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In building the case for war against Iraq, the United States has had only one dedicated ally, and it isn’t Great Britain. It is Tony Blair. The distinction is important, because Blair has supported the Bush Administration’s policy of a regime change in Iraq despite significant criticism from his own party, the British press, and close to three-fourths of the British public. To many, Blair has dangerously charted his own path, in pursuit of what former Labour Minister Peter Kilfoyle has called “the wrong war, in the wrong place, at the wrong time, against the wrong enemy.” To Blair, however, the campaign against Iraq is the right war. It’s his moral mission.


How he came to this crusade is a story of opportunism, conviction, and what Harold Macmillan once called “events, dear boy, events.” As the head of New Labour, the reformist outgrowth of the original Labour Party (formed by Socialist Democrats in the late 1890s), Blair entered government in 1997 with a strong domestic agenda and a singular ambition: to make a mark on the world. He began by transforming the Labour Party’s policies on the economy and public services, reforming the House of Lords, and pursuing a “liberal interventionist” foreign policy (he assisted Clinton in the bombing of Kosovo in 1999).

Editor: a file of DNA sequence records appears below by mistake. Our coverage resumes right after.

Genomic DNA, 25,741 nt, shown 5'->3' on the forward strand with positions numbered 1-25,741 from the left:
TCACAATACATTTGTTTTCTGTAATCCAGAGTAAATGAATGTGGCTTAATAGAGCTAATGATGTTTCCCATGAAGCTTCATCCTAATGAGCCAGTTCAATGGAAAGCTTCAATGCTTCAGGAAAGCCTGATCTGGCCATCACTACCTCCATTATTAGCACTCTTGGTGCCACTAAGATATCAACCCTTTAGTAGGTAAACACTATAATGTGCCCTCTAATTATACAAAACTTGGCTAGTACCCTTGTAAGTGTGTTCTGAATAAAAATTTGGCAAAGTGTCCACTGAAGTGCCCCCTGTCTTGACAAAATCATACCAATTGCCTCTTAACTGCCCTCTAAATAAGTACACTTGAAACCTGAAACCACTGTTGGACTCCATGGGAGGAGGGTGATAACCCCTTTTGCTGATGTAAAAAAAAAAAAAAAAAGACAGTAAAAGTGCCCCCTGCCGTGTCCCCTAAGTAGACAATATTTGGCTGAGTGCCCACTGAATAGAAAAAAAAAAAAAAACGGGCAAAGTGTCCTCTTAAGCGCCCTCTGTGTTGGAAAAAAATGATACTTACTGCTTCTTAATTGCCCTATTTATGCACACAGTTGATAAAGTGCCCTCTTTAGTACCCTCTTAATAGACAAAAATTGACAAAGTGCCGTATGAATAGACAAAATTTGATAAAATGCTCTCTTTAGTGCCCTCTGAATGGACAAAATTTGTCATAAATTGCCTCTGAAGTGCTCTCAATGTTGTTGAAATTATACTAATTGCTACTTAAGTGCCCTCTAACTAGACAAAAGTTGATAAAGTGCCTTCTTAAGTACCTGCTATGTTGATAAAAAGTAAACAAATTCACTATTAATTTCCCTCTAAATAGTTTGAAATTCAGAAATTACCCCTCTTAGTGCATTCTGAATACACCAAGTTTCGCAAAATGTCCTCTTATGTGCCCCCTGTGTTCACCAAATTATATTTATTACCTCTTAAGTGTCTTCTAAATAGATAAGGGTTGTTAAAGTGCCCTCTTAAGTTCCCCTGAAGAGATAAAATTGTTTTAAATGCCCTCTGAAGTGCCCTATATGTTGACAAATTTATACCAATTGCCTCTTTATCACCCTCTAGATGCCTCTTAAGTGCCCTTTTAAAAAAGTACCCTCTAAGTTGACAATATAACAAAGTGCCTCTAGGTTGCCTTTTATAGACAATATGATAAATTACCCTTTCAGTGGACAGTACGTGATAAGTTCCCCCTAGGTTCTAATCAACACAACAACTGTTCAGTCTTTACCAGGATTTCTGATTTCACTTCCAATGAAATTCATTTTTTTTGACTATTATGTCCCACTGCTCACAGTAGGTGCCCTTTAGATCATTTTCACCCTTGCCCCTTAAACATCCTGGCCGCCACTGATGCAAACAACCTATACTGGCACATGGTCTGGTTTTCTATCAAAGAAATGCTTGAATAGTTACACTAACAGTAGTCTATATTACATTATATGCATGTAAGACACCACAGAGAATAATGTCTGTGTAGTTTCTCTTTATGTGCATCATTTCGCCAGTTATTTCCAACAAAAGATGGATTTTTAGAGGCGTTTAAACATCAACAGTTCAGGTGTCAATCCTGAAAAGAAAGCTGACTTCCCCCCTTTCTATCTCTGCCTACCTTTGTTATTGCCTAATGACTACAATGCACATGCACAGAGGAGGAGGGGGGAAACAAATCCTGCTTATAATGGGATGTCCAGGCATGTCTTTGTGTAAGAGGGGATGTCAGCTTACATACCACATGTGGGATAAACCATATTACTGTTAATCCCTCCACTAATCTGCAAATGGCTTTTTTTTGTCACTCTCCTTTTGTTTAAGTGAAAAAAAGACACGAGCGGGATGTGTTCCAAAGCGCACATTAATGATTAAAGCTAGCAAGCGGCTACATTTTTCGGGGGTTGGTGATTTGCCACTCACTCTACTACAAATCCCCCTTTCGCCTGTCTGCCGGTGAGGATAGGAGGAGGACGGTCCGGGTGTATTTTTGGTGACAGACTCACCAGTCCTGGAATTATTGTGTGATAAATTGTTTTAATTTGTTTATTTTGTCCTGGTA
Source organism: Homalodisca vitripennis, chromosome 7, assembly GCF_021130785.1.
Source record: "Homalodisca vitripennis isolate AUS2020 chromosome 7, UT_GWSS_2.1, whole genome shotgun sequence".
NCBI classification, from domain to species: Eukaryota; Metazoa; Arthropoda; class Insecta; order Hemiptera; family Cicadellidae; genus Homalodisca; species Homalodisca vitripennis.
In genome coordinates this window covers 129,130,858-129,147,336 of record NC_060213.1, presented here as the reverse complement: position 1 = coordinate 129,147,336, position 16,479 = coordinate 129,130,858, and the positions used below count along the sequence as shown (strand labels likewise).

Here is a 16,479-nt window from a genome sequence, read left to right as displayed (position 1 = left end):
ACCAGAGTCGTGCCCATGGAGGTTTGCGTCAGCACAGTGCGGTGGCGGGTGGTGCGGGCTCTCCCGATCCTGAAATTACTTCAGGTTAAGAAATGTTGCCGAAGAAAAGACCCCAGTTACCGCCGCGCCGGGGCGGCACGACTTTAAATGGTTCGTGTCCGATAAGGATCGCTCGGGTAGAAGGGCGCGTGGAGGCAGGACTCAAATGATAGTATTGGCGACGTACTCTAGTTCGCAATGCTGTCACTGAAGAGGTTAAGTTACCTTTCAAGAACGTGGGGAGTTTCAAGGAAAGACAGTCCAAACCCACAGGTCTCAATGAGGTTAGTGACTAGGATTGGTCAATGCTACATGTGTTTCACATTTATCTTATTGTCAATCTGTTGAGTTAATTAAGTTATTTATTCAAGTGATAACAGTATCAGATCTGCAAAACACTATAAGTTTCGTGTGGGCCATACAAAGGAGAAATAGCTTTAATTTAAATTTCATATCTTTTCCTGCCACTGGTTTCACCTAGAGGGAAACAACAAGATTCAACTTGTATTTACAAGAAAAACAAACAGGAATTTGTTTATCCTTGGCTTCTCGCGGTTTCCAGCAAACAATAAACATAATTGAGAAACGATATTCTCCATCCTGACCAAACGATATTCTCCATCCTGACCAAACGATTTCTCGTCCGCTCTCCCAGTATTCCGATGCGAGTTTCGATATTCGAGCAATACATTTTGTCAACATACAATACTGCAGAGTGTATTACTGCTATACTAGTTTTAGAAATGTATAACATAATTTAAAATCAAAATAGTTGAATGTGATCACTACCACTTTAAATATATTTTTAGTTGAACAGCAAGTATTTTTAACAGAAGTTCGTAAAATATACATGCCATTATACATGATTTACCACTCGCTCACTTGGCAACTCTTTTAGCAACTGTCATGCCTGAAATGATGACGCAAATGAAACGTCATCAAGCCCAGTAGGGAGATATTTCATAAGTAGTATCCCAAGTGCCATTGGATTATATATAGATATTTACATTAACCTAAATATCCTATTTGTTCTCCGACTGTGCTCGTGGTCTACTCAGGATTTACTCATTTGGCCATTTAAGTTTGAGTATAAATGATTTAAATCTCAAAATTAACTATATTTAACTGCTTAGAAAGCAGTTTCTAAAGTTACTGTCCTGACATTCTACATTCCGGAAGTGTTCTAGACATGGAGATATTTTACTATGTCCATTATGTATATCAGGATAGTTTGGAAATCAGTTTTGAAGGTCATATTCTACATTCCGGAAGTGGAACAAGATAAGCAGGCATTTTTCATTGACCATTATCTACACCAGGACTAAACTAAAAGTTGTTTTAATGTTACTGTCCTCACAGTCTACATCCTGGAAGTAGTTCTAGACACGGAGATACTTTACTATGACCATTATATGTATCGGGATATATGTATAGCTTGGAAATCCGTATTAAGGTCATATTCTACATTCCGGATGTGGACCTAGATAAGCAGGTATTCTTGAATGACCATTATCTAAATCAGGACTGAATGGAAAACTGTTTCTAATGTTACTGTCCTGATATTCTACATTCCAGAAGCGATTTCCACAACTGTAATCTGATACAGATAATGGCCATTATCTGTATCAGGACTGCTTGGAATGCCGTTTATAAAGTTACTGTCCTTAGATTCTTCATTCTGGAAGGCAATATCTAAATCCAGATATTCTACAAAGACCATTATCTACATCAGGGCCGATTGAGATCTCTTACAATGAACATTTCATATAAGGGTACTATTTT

Blair has been popular and skillful enough to remain in power for six straight years, but he has endured the enmity of many fellow Labour MPs who hate him for moving the party from the left to the center. He has been criticized for his handling of the euro, health services, education, and privatization. His critics have charged that the Chancellor of the Exchequer, his press secretary, and a few influential party members have determined his domestic policy. His reputation as a reformist Labourite is intact, but in recent years, Blair’s ostensible hold on his place in history has been sliding.